scientificprotocols authored over 8 years ago
Authors: Kodzue Kinoshita, Hiroyuki Morita & Roumiana Tsenkova
Although the assay of hormones associated with the reproductive physiology is essential to estimate the estrous status, the assay takes about one day to process and requires expensive reagents. Therefore, monitoring of additional objective indexes related to estrous is useful for quick determination of the optimal timing for breeding. Here we apply near infrared (NIR) spectroscopy of urine for evaluation of female estrous. Near infrared spectroscopy has been developed as a non-invasive, rapid, and chemical-free tool in biological sciences. We reported that characteristic water absorbance patterns based on 12 specific water absorbance bands in the first overtone wavelength region display high urine spectral variations, suggesting that hydrogen-bonded water structures increase with estrus (1). The result presents the water spectral pattern of urine as a biomarker and near infrared spectroscopy coupled with aquaphotomics as a new platform for estrous diagnosis.
To preserve animals at risk of extinction in the wild and to supply animals for reintroduction projects, captive breeding is accepted as a part of the repertoire available to conservationists. For successful captive breeding, the knowledge on female reproductive physiology, particularly a comprehensive understanding of female estrous patterns is required. Therefore, accurate monitoring of the estrous status is important. Enzyme immunoassay (EIA) or radioimmunoassay have traditionally been used to estimate the optimal ovulation timing by monitoring estrogens in the blood, urine or feces of females (2,3). However, these analyses take about one day to process and require expensive reagents or radioactive isotopes.
A new approach proposed by Tsenkova, called “aquaphotomics” (4,5), utilizes water–light interaction at various frequencies, described as a spectral pattern that mirrors the changes with the rest of the molecules in the system. Multivariate analysis of these spectra focuses on water hydrogen bonds in biological systems under various perturbations to relate water spectral patterns to respective physiological conditions of biological systems (4,6-8). In a series of experiments, near infrared (NIR) spectra were collected, and regression models of respective perturbations were analyzed to elucidate the existence of common water bands in various biological systems such as cells cultured under oxidative stress or in the presence of environmental hormones, and the body fluids of healthy and mastitic cows (7,9). From these results, it was discovered that specific water absorbance bands, called “water matrix coordinates” (WAMACs), arise consistently in various biological systems (4). The combinations of WAMACs and their respective absorbance values define the “water spectral patterns” (WASP) in regression models predicting the investigated perturbations. We describe here, in a detailed protocol, how to find the water spectral pattern to be used as a biomarker for estrous detection and to be based on specific water absorbance bands, WAMACs, related to the estrous status of the animals.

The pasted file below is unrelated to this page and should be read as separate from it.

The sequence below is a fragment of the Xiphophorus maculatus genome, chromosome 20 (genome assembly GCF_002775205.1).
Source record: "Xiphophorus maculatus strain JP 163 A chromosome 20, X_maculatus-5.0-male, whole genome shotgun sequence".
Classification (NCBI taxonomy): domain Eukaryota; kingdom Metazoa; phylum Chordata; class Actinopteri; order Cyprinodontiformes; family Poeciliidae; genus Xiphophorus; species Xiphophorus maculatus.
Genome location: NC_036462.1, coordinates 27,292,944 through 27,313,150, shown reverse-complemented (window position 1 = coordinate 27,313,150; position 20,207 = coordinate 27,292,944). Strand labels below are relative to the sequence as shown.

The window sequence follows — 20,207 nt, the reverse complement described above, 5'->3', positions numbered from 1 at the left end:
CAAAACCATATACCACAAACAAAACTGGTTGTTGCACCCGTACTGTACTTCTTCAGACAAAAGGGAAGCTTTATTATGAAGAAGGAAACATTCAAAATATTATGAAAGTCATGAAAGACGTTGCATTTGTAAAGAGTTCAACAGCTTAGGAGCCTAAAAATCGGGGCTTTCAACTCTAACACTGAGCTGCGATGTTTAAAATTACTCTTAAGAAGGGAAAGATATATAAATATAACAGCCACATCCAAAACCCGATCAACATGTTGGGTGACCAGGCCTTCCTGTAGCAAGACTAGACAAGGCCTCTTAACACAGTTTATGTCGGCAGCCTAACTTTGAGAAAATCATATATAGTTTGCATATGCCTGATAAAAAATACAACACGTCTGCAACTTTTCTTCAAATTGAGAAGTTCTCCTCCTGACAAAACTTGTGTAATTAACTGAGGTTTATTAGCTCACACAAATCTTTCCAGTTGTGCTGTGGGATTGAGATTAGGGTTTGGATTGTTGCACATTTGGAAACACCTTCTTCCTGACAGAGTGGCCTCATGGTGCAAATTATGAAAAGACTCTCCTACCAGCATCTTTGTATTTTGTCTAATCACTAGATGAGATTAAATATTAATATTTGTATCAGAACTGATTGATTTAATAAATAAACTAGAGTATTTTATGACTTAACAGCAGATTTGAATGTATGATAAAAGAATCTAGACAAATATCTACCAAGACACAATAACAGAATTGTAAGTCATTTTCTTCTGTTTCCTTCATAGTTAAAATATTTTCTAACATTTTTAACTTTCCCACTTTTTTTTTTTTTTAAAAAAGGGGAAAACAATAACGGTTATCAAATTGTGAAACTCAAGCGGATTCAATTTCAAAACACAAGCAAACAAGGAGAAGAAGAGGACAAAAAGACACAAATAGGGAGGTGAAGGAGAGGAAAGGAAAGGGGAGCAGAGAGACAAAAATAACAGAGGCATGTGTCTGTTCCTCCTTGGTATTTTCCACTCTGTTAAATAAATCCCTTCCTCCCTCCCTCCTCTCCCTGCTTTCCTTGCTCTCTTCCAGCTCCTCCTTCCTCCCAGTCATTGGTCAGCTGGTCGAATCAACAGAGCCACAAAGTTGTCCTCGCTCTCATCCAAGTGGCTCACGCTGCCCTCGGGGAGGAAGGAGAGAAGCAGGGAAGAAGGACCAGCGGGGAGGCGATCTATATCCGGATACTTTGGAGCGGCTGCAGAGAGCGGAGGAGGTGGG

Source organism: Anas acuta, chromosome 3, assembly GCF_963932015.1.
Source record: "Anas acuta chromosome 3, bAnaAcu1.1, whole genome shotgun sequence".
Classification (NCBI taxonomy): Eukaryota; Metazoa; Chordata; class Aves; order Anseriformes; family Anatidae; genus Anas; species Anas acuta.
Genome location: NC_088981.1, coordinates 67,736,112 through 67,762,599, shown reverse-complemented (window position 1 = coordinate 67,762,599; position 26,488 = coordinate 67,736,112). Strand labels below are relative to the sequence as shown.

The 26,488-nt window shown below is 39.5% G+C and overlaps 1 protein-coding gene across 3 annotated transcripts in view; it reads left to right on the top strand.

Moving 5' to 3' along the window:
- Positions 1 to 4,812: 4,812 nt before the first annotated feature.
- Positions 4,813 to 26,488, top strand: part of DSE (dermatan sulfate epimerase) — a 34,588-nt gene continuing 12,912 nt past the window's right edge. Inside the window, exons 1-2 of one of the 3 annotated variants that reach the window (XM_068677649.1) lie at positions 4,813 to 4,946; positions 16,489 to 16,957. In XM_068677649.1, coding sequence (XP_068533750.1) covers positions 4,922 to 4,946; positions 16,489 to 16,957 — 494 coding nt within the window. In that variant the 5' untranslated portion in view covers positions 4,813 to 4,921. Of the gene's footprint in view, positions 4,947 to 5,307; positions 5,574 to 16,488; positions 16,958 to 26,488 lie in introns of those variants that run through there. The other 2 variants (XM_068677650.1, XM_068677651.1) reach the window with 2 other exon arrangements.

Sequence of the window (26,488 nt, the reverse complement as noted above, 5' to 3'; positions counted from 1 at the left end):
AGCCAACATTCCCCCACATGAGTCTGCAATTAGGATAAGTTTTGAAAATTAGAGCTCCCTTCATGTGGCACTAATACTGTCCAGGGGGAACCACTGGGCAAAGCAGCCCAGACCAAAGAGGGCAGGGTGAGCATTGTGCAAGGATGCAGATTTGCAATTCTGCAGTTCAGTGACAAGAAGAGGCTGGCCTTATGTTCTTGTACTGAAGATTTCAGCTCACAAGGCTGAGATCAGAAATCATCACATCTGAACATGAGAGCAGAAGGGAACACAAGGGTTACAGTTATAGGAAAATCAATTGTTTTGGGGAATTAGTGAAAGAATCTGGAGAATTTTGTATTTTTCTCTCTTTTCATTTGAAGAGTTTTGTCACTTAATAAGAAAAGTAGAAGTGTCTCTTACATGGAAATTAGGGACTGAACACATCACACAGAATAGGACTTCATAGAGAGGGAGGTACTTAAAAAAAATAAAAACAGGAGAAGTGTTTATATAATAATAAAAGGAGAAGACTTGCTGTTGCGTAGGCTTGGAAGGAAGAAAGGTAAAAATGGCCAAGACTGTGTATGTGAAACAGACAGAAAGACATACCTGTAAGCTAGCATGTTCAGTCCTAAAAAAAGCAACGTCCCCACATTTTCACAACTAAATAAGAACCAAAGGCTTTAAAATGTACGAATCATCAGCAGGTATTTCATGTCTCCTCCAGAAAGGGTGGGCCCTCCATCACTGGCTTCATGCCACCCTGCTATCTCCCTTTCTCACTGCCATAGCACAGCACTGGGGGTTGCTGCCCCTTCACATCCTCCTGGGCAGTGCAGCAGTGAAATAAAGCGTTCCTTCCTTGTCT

Urine sample is centrifuged for four minutes at 650×g immediately after collection, and the supernatant is stored at −40ºC until estrogen assay and spectral analysis.
Near infrared spectroscopy
Near infrared spectroscopy: 4 min per sample.
Water Matrix Coordinates (WAMACs) Related to Estrous The HCA analysis of urine spectra will group together all urine samples from different years, but at the time of estrous in the same group. The relationship between estrous status and WASP can be examined by comparing the averaged aquagrams per each HCA group. On the averaged aquagram of the estrous samples, the values at WAMACs assigned to the characteristic bands of hydrogen bonded water (S2, S3, and S4; S represents the number of hydrogen bonds, e.g., S0 stands for the free water molecular species (12).), e.g. 1464, 1474, 1494, and 1510 nm in Fig.1, will be higher than the values at the WAMACs assigned to the characteristic bands of less hydrogen bonded water (S0 and S1), e.g. 1344, 1386, 1410, 1424, and 1444 nm, will be lower when compared with other samples of non-estrous state as shown for group 4 in Fig.1. It brings the conclusion that increased absorbance at specific structures of hydrogen bonded water in urine is related to estrous.
The authors would also like to thank the collaborators from the Biomeasurement Technology Laboratory at the Graduate School of Agricultural Science, Kobe University.
Figure 1: Averaged aquagrams based on urine spectra of the groups classified by hierarchical cluster analysis (HCA)
Normalized absorbance values at the water matrix coordinates (WAMACs) (1344, 1364, 1372, 1386, 1410, 1424, 1444, 1456, 1464, 1474, 1494, and 1510 nm) are plotted on each axis. The colors in the aquagrams correspond to groups 1, 2, 3 and estrous group 4 classified by HCA.
Spectral pattern of urinary water as a biomarker of estrus in the giant panda. Kodzue Kinoshita, Mari Miyazaki, Hiroyuki Morita, Maria Vassileva, Chunxiang Tang, Desheng Li, Osamu Ishikawa, Hiroshi Kusunoki, and Roumiana Tsenkova. Scientific Reports 2() 22/11/2012 doi:10.1038/srep00856
Kodzue Kinoshita, Wildlife Research Center, Kyoto University
Hiroyuki Morita & Roumiana Tsenkova, Graduate School of Agricultural Science, Kobe University
Correspondence to: Roumiana Tsenkova ([email protected])
Source: Protocol Exchange (2013) doi:10.1038/protex.2013.033. Originally published online 20 March 2013.